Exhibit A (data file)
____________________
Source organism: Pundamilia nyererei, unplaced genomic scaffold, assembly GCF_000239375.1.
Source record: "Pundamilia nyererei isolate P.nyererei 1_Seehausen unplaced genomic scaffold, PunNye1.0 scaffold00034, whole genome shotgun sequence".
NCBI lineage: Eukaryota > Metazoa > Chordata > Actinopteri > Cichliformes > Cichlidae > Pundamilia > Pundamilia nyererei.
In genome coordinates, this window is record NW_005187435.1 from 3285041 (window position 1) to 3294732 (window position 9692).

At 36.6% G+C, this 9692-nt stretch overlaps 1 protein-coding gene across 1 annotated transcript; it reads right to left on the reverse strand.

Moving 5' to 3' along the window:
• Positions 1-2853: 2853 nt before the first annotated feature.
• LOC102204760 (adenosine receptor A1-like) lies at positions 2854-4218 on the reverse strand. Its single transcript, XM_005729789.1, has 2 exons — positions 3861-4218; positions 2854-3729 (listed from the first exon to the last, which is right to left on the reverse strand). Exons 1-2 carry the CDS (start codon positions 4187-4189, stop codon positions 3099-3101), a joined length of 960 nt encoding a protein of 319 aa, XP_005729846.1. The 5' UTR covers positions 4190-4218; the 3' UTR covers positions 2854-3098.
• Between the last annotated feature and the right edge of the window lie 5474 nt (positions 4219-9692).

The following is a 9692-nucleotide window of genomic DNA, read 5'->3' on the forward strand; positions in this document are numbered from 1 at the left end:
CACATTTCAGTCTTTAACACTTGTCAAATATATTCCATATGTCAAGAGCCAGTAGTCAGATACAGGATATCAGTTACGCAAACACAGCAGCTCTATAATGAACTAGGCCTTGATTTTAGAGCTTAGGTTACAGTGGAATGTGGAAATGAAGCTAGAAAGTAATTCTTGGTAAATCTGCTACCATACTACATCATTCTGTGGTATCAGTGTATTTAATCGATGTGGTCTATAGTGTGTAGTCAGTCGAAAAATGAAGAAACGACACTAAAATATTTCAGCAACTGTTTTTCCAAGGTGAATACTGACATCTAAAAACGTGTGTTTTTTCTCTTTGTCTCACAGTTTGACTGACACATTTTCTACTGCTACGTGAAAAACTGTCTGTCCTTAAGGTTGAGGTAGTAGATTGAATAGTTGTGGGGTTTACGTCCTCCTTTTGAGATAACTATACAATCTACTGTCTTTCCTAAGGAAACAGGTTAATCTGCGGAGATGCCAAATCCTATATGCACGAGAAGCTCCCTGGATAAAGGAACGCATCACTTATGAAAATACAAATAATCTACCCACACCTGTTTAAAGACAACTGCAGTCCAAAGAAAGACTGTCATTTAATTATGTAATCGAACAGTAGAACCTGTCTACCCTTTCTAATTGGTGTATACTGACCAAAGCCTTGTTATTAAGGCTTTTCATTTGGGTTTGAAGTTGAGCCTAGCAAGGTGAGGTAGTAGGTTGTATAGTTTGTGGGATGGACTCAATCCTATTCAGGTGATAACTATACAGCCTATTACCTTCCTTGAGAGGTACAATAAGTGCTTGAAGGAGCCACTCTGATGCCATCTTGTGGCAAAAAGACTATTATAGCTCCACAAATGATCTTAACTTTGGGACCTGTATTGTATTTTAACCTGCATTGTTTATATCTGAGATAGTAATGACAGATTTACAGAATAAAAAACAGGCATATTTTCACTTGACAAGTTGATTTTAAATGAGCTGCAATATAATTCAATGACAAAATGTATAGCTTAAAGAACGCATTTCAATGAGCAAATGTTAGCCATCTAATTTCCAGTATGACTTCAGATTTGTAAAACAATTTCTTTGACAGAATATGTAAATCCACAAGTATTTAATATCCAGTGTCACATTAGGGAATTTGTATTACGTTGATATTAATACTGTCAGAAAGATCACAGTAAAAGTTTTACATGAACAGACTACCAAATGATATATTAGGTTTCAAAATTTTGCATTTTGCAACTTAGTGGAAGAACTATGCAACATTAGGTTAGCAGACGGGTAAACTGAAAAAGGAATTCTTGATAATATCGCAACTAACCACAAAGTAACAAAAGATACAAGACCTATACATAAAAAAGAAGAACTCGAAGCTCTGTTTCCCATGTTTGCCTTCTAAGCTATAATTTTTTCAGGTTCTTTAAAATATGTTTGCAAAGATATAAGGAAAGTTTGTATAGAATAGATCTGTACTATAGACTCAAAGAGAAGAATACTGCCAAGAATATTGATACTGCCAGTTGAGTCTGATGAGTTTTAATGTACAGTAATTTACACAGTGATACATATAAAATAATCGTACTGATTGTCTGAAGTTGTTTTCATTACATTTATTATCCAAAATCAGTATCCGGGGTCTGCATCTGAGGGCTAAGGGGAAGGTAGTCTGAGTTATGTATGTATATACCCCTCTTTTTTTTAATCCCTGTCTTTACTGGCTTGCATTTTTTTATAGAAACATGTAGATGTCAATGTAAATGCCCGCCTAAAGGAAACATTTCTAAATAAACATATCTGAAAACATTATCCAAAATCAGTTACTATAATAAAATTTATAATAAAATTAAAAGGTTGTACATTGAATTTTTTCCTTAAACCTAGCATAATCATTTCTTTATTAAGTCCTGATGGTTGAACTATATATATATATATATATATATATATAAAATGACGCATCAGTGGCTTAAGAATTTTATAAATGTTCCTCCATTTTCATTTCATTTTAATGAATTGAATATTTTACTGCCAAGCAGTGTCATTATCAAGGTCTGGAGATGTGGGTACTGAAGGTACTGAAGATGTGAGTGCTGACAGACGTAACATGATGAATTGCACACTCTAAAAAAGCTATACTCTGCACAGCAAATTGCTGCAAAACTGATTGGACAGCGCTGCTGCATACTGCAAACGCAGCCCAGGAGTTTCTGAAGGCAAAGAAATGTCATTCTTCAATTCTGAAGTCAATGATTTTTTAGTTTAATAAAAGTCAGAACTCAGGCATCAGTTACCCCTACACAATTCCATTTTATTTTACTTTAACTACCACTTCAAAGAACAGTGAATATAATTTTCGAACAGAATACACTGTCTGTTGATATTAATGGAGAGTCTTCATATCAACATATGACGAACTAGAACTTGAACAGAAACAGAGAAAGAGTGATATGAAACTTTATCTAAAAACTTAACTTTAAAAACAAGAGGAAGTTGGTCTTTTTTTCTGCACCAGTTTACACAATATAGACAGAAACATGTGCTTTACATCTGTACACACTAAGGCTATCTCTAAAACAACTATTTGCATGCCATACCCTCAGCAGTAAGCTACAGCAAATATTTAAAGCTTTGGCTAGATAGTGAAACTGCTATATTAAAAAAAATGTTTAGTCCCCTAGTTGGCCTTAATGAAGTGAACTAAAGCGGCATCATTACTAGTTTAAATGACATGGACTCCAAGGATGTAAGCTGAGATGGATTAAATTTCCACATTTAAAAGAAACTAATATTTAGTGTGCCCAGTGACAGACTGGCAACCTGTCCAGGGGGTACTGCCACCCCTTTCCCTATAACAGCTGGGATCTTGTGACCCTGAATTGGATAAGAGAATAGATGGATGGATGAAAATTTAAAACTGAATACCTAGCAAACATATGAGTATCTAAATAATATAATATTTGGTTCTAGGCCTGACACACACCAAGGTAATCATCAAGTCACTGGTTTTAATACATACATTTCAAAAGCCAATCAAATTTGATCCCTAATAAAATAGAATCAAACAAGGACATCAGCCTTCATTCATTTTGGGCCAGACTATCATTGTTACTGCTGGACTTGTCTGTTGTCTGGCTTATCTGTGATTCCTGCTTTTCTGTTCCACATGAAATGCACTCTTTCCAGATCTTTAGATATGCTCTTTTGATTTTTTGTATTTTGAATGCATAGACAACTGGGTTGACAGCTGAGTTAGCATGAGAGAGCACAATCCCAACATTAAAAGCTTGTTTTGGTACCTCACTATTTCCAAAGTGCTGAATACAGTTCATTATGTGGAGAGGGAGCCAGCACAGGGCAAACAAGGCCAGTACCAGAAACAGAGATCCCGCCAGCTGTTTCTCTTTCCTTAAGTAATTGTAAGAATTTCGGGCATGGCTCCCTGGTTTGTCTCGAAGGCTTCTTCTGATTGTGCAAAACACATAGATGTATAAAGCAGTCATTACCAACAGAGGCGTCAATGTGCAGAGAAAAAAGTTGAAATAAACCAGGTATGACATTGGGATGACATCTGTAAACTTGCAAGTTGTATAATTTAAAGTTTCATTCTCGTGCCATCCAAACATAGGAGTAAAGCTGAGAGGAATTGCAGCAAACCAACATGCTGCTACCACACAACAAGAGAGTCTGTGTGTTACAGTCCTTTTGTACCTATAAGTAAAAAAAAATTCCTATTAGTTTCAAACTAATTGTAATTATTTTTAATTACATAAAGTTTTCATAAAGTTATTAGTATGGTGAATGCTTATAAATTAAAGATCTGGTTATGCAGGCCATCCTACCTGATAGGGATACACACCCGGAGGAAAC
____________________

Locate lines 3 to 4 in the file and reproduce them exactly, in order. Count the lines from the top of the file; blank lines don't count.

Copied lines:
NCBI lineage: Eukaryota > Metazoa > Chordata > Actinopteri > Cichliformes > Cichlidae > Pundamilia > Pundamilia nyererei.
In genome coordinates, this window is record NW_005187435.1 from 3285041 (window position 1) to 3294732 (window position 9692).